In the smart, involving documentary "Indie Game: the Movie," when video game designer Phil Fish chillingly asserts that he'd kill himself if he didn't finish his long-gestating game "Fez," you get the feeling he isn't bluffing. That's the level of depth and candor filmmakers Lisanne Pajot and James Swirsky mine here as they profile several independent artists struggling to succeed in the highly corporatized — and often hugely lucrative — video game industry.
In addition to the French-Canadian Fish, who spent more than four nerve-wracking years developing the much anticipated, aesthetically oriented "Fez," the movie also compellingly follows the long distance, rollercoaster collaboration between designer Edmund McMillen and programmer Tommy Refenes as they create "Super Meat Boy," their first major game for Xbox (it went on to sell more than 1 million copies).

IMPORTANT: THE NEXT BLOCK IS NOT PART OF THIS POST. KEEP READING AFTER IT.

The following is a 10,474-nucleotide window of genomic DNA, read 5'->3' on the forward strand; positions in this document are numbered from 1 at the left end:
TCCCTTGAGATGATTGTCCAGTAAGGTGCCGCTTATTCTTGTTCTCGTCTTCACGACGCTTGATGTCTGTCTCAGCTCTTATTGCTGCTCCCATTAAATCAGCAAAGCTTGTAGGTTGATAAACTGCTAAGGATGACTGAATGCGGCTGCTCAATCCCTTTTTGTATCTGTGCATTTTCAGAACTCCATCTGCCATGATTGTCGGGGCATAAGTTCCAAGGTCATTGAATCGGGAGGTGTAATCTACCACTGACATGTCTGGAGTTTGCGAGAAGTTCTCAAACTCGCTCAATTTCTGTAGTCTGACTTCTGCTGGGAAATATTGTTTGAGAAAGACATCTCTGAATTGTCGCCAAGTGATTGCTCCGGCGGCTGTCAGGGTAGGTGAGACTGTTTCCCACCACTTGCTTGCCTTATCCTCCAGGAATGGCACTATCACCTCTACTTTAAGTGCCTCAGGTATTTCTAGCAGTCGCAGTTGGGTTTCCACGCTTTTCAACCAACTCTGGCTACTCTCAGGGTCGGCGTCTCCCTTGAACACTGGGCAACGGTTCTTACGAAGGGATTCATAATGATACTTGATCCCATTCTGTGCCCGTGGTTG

Jonathan Blow, who scored with his game "Braid," also offers articulate, post-success perspective on his work and the video game industry.
Fortunately, Pajot and Swirsky don't overdo the minutiae (this is a movie even non-gamers can enjoy), offering just enough insight into the creative process to feel enlightening. The approach wisely enables the filmmakers to focus on the single-minded emotions and personal sacrifice that unite its featured artists as well as the often poignant ways in which their creations prove extensions of themselves.